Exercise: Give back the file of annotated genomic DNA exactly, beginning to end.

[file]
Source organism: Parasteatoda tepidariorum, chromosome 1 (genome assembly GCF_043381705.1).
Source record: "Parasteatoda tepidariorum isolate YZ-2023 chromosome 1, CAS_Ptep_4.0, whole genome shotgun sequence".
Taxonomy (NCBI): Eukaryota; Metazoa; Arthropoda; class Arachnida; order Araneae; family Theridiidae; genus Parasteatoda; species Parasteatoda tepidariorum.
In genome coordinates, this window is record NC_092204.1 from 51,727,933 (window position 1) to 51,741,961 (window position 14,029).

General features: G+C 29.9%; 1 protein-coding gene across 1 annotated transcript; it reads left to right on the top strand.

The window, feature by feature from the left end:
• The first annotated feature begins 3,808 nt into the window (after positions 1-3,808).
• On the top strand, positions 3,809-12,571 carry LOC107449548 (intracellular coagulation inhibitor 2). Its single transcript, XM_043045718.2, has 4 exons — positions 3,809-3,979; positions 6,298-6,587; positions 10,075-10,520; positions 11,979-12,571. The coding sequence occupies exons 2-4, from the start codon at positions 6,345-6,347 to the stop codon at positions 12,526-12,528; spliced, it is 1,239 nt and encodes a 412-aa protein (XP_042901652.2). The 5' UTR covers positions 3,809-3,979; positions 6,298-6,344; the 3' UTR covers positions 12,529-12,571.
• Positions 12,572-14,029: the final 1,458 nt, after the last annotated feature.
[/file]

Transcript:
Source organism: Parasteatoda tepidariorum, chromosome 1 (genome assembly GCF_043381705.1).
Source record: "Parasteatoda tepidariorum isolate YZ-2023 chromosome 1, CAS_Ptep_4.0, whole genome shotgun sequence".
Taxonomy (NCBI): Eukaryota; Metazoa; Arthropoda; class Arachnida; order Araneae; family Theridiidae; genus Parasteatoda; species Parasteatoda tepidariorum.
In genome coordinates, this window is record NC_092204.1 from 51,727,933 (window position 1) to 51,741,961 (window position 14,029).

General features: G+C 29.9%; 1 protein-coding gene across 1 annotated transcript; it reads left to right on the top strand.

The window, feature by feature from the left end:
• The first annotated feature begins 3,808 nt into the window (after positions 1-3,808).
• On the top strand, positions 3,809-12,571 carry LOC107449548 (intracellular coagulation inhibitor 2). Its single transcript, XM_043045718.2, has 4 exons — positions 3,809-3,979; positions 6,298-6,587; positions 10,075-10,520; positions 11,979-12,571. The coding sequence occupies exons 2-4, from the start codon at positions 6,345-6,347 to the stop codon at positions 12,526-12,528; spliced, it is 1,239 nt and encodes a 412-aa protein (XP_042901652.2). The 5' UTR covers positions 3,809-3,979; positions 6,298-6,344; the 3' UTR covers positions 12,529-12,571.
• Positions 12,572-14,029: the final 1,458 nt, after the last annotated feature.